Pablo Escobar is as dangerous as Osama Bin Laden, with the ability to regroup his network of followers in the illegal drug business quite similar in many ways to that of a terrorist group, granted that Escobar and his disciples and network of syndicate members are not terrorists nor advocates of the same terrorist plays propagated by Bin Laden and Al Qaeda.
Terrorism has been one of the most debated issues in contemporary times, spawning huge concerns both globally and locally, capturing the minds of countless people who fear not only for their lives but also for the lives of their families as threats loom just about anywhere else. The weight of such concern is drawn from the fact that terrorism has not only brought fear to the lives of many, quite apart from the fact that it has destroyed the lives of thousands of innocent civilians.
Terrorism has also spawned a number of related illegal activities that are bound together by the general idea of a seemingly undying breed of murderers. Its long term effects can also be equally devastating, if not more, noting that the world market and individual economies of countries are, to a certain extent, affected by terrorist activities. Even the mere “presence” of terrorists is enough to spoil the budding hopes of nations seeking peace amidst the growing face of danger.
However, the basis for the growing concern over the fear harbored from the dregs of what we call “terrorism” is yet to be resolved. The reason to this rests on the fact that there is no single definition of terrorism, one that is universal and transcends the differences in ethnicity, culture, religion and political background to name a few. While the rest of the debates center on what to count as terrorism and what acts are to be excluded from the potential list of terrorist organizations, much is left unclear on the very content of the meaning of the word itself.
For the most part, terrorism is held as a form of activity, usually through violent measures, in achieving a certain type of goal where the orientation of the “agents” of terrorism are inclined to sacrifice themselves for the realization of a given mission. Consequently, the objectives being pursued by terrorists can also be drawn out from a set of ideologies that border on several concerns, the widely-known types of which are either from an ethno-religious context or from a political environment.
What sets terrorism apart from any other form of activity engaged upon by individuals or a group of individuals relatively operating from a wide scope to a specified area is the basic fact that terrorism is an organized activity. This is in the sense that the actions of these terrorist groups have to be well plotted, with operations that involve a strong grasp on both physical and mental aspects in order to blow away an entire edifice of crucial importance to a certain nation or community. Moreover, terrorism is not only an organized form of activity.
It is also founded on the principles that serve as the guiding tenet for these organized activities, the means of which range from the most violent down to the crude installment of fear in the lives of civilians or certain groups of individuals. Terrorism can then be taken to mean, to a certain extent, as an organized form of activity wherein the actions they take are rigidly based on a given set of principles that serve as their nihilistic guideline. Nevertheless, these are rough sketches of the concept of terrorism.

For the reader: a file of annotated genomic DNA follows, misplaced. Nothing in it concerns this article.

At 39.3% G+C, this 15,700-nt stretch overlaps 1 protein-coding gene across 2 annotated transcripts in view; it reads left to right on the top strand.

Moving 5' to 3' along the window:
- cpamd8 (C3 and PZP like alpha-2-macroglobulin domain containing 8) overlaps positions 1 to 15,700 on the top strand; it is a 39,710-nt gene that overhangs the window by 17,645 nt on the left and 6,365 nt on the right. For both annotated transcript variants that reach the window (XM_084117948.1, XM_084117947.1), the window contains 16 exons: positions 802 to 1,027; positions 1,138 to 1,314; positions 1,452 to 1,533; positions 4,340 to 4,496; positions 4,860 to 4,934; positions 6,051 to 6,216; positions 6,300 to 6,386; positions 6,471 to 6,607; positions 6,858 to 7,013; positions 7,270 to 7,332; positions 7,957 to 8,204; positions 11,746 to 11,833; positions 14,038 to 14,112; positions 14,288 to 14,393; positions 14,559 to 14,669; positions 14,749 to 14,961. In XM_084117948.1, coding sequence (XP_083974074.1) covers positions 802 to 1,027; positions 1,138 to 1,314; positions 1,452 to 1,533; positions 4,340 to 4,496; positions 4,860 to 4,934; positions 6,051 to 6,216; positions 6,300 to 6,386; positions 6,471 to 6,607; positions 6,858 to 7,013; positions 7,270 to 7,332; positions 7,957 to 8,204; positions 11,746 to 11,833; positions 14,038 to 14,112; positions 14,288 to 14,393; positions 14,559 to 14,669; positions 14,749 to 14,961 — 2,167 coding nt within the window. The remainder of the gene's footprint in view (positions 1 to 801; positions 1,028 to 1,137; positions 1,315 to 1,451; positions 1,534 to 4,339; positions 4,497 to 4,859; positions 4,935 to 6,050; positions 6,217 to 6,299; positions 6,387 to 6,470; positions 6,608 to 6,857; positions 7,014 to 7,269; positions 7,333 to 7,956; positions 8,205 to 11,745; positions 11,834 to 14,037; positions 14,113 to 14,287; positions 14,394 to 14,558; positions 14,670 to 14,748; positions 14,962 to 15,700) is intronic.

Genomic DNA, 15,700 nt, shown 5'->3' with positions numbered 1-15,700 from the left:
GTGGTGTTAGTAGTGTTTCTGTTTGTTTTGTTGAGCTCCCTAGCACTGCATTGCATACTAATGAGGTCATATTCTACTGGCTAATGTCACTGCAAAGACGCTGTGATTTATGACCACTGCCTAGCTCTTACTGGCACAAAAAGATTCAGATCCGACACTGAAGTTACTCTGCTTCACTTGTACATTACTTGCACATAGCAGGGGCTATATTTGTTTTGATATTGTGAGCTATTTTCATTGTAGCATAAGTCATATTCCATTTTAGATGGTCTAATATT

The fact that the growing confusion on what to count as terrorism and what to discount as mere isolated cases of violence highlights the observation that there is a growing concern over these issues. With the continued rise in the debates surrounding terrorism in general, and although much is yet to be made clear and known to the understanding of men from the upper ranks down to the lower levels in the social hierarchy, there is little doubt that terrorism is equally dispersed to all these individuals as a destructive force in the existence of humanity.
A call for an international convention so as to arrive at a universal or, at the least, a major agreement on the scopes and definition of terrorism has its advantages and disadvantages. For one, it seeks to eliminate differences in opinion and perception of terrorism thereby ensuring consistency on the efforts aimed at eliminating terrorist activities. It also hampers the possibility of mislabeling certain isolated violent cases as terrorist activities, thus emphasizing the sturdy measures in fanning out terrorism from the various parts of the globe.
However, the feat of establishing a solid and universal definition of terrorism is seen as a daunting task, requiring not only the efforts of the well-versed individuals and political diplomats but the efforts from the international community as well. Since it aims at arriving at a uniform definition of terrorism, there is the imminent possibility of trampling upon ethnic and religious precepts that have in them, as part of their beliefs and perception of the world, a varying degree of violence in the eyes of those who are beyond their “world”.
Pablo Escobar has indeed been a central figure in international crime, taunting the law enforcing authorities from all across the stretch of Colombia and the United States of America. Although we barely have very little knowledge as to what counts as terrorism from otherwise, it is a given fact that Escobar and his group has also claimed the lives of a number of people and has implanted in the minds of the people a sense of fear and a sense of a lacking in terms of security.